Saturday, November 24, 2018
The last meeting of the Environment and Development Planning Parliamentary Committee on the state of the environment report highlighted, consciously or unconsciously, the environment hurdles that are preventing professional environmental awareness, management and enforcement, in short not allowing Environment and Rural Authority to fulfill its obligations.
One of the main difficulties is the fact that environment is not understood and interpreted in a holistic way. This was also emphasised by the chairman of ERA who stressed that a great percentage of people only regard the building and development aspect when referring to the environment, unaware of other important biodiversity, marine, air and water aspects. A case in point is the replenishing of Balluta Bay with sand, which was completely carried away at nature’s whims and fancies.
An MP on the head table remarked on the marine environment, as if dumping to reclaim land is something to which there cannot be any objection, because it is far from the visible eye, ignoring the biodiversity (biological and physical aspect) completely. Environment Minister Josè Herrera was quick to comment that the ERA has the qualified officials (in fact two marine biologist professors sit on ERA’s board) to address this issue.
What irritates me most is the fact that such need for awareness and educational approach is more often than not addressed to ‘school children’. Not that this in itself is wrong, but today a good number of primary schoolchildren, individually have more environmental awareness than that collectively of most of the political MPs and official entities who are nilly-willy involved with environmental matters.
Perhaps the Planning Authority tops the list for such lack of awareness through the blindness for development without any environmental considerations.
As I had the opportunity to write and say many times, it is not just the Minister for the Environment and his entourage who bear all responsibility for environmental matters, but all official and social entities such as religious, legal, commercial, educational, voluntary organisations, mass media and the man in the street.
Each of these, in one way or other, use, abuse, and is in contact with environmental matters and has different but collective responsibility for such a holistic approach.
The ERA on its own cannot, despite all its willingness, achieve this national responsibility, the more so since it is not given the importance it deserves by the government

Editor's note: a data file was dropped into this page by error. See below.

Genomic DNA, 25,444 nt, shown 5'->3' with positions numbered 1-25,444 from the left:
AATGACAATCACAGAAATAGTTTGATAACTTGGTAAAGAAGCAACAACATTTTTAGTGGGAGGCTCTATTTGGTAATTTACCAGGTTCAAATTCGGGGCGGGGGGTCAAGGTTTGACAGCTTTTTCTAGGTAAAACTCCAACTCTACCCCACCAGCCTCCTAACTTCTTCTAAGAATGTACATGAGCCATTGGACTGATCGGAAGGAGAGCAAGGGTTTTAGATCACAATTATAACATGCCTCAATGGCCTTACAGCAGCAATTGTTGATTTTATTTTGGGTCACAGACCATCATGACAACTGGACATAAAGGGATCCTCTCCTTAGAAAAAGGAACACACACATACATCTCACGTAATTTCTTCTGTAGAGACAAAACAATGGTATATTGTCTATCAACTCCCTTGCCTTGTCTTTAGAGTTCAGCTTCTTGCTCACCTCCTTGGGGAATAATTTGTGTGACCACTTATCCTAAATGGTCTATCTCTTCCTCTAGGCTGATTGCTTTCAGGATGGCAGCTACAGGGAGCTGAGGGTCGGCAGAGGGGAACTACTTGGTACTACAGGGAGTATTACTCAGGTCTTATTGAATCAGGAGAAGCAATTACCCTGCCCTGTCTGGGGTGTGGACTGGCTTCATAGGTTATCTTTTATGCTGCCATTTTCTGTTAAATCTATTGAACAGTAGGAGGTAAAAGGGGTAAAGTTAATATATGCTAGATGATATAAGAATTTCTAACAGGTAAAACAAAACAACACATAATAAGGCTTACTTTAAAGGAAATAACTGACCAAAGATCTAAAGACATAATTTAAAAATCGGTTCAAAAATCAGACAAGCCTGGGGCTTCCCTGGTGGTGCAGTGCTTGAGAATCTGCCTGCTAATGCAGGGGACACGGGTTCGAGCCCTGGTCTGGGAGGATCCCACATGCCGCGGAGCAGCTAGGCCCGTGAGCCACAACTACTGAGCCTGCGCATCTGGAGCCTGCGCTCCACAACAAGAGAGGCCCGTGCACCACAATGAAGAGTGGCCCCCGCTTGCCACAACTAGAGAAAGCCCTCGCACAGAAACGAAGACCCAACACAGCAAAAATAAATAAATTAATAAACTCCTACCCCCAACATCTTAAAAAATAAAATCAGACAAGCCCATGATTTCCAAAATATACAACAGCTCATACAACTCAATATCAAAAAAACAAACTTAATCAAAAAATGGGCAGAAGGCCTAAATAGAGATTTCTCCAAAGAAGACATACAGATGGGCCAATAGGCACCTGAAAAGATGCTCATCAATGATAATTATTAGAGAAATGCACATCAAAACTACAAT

I would like to see or hear somebody, possibly a political leader who does not need air, water, the ecosystem and health for his everyday livelihood.
This was endorsed by another MP on the head table who emphasised that at home it is his children who tell him what to do and what not to do on environmental matters – thanks to the hard-working professional educators.
Another MP on the head table, referring to the building of towers, remarked that if there is a demand for them and a demand for more people on this island, than one has to satisfy this demand. Yet again, the unawareness of the holistic approach towards environmental matters, through narrow specialised teaching, ignoring the greater environmental demands of society such as a healthier environment, more open spaces, demand for less population density because of its negative social, ecological and financial impacts, less stress, all in the interests of present and future generations. It seems that the politician is programmed by the Planning Authority’s dictum.
ERA on its own cannot, despite all its willingness, achieve this national responsibility, the more so since it is not given the importance it deserves by the government, both with regard to resources (financial and human) and also by the lack of respect it has from other government quarters, especially from the Planning Authority, which still dictates what goes on in the construction and developmental field irrespective of social, national and international environmental obligations, not to add electoral promises.
This was again highlighted by the Environment Ombudsman when saying that the ERA needs to be strengthened and be on the same level as the Planning Authority if environmental matters are to be taken seriously and professionally.
The Environment Ombudsman also dwelt on a case in point. He said that it is unacceptable that an employee (a case officer) of the Planning Authority completely ignores and dismisses a report on a project drawn up by the Environment and Resource Authority.
It is not only unacceptable but also unethical by an official authority to act in this way and regard the ERA as still under lock and key in limbo and under its control, as it was when it was under Mepa.
These are the highest hurdles faced by the environmental watchdog. It was so evident from the debate in the said parliamentary committee. Whether this is being done with political blessing or with personal initiatives and interests is left for the intelligent public and intellectuals to conclude. One can build more on these environmental official hurdles following next week’s two-day seminar on the state of the environment report.
Alfred Baldacchino is a former assistant director of the Malta Environment and Planning Authority’s environment directorate.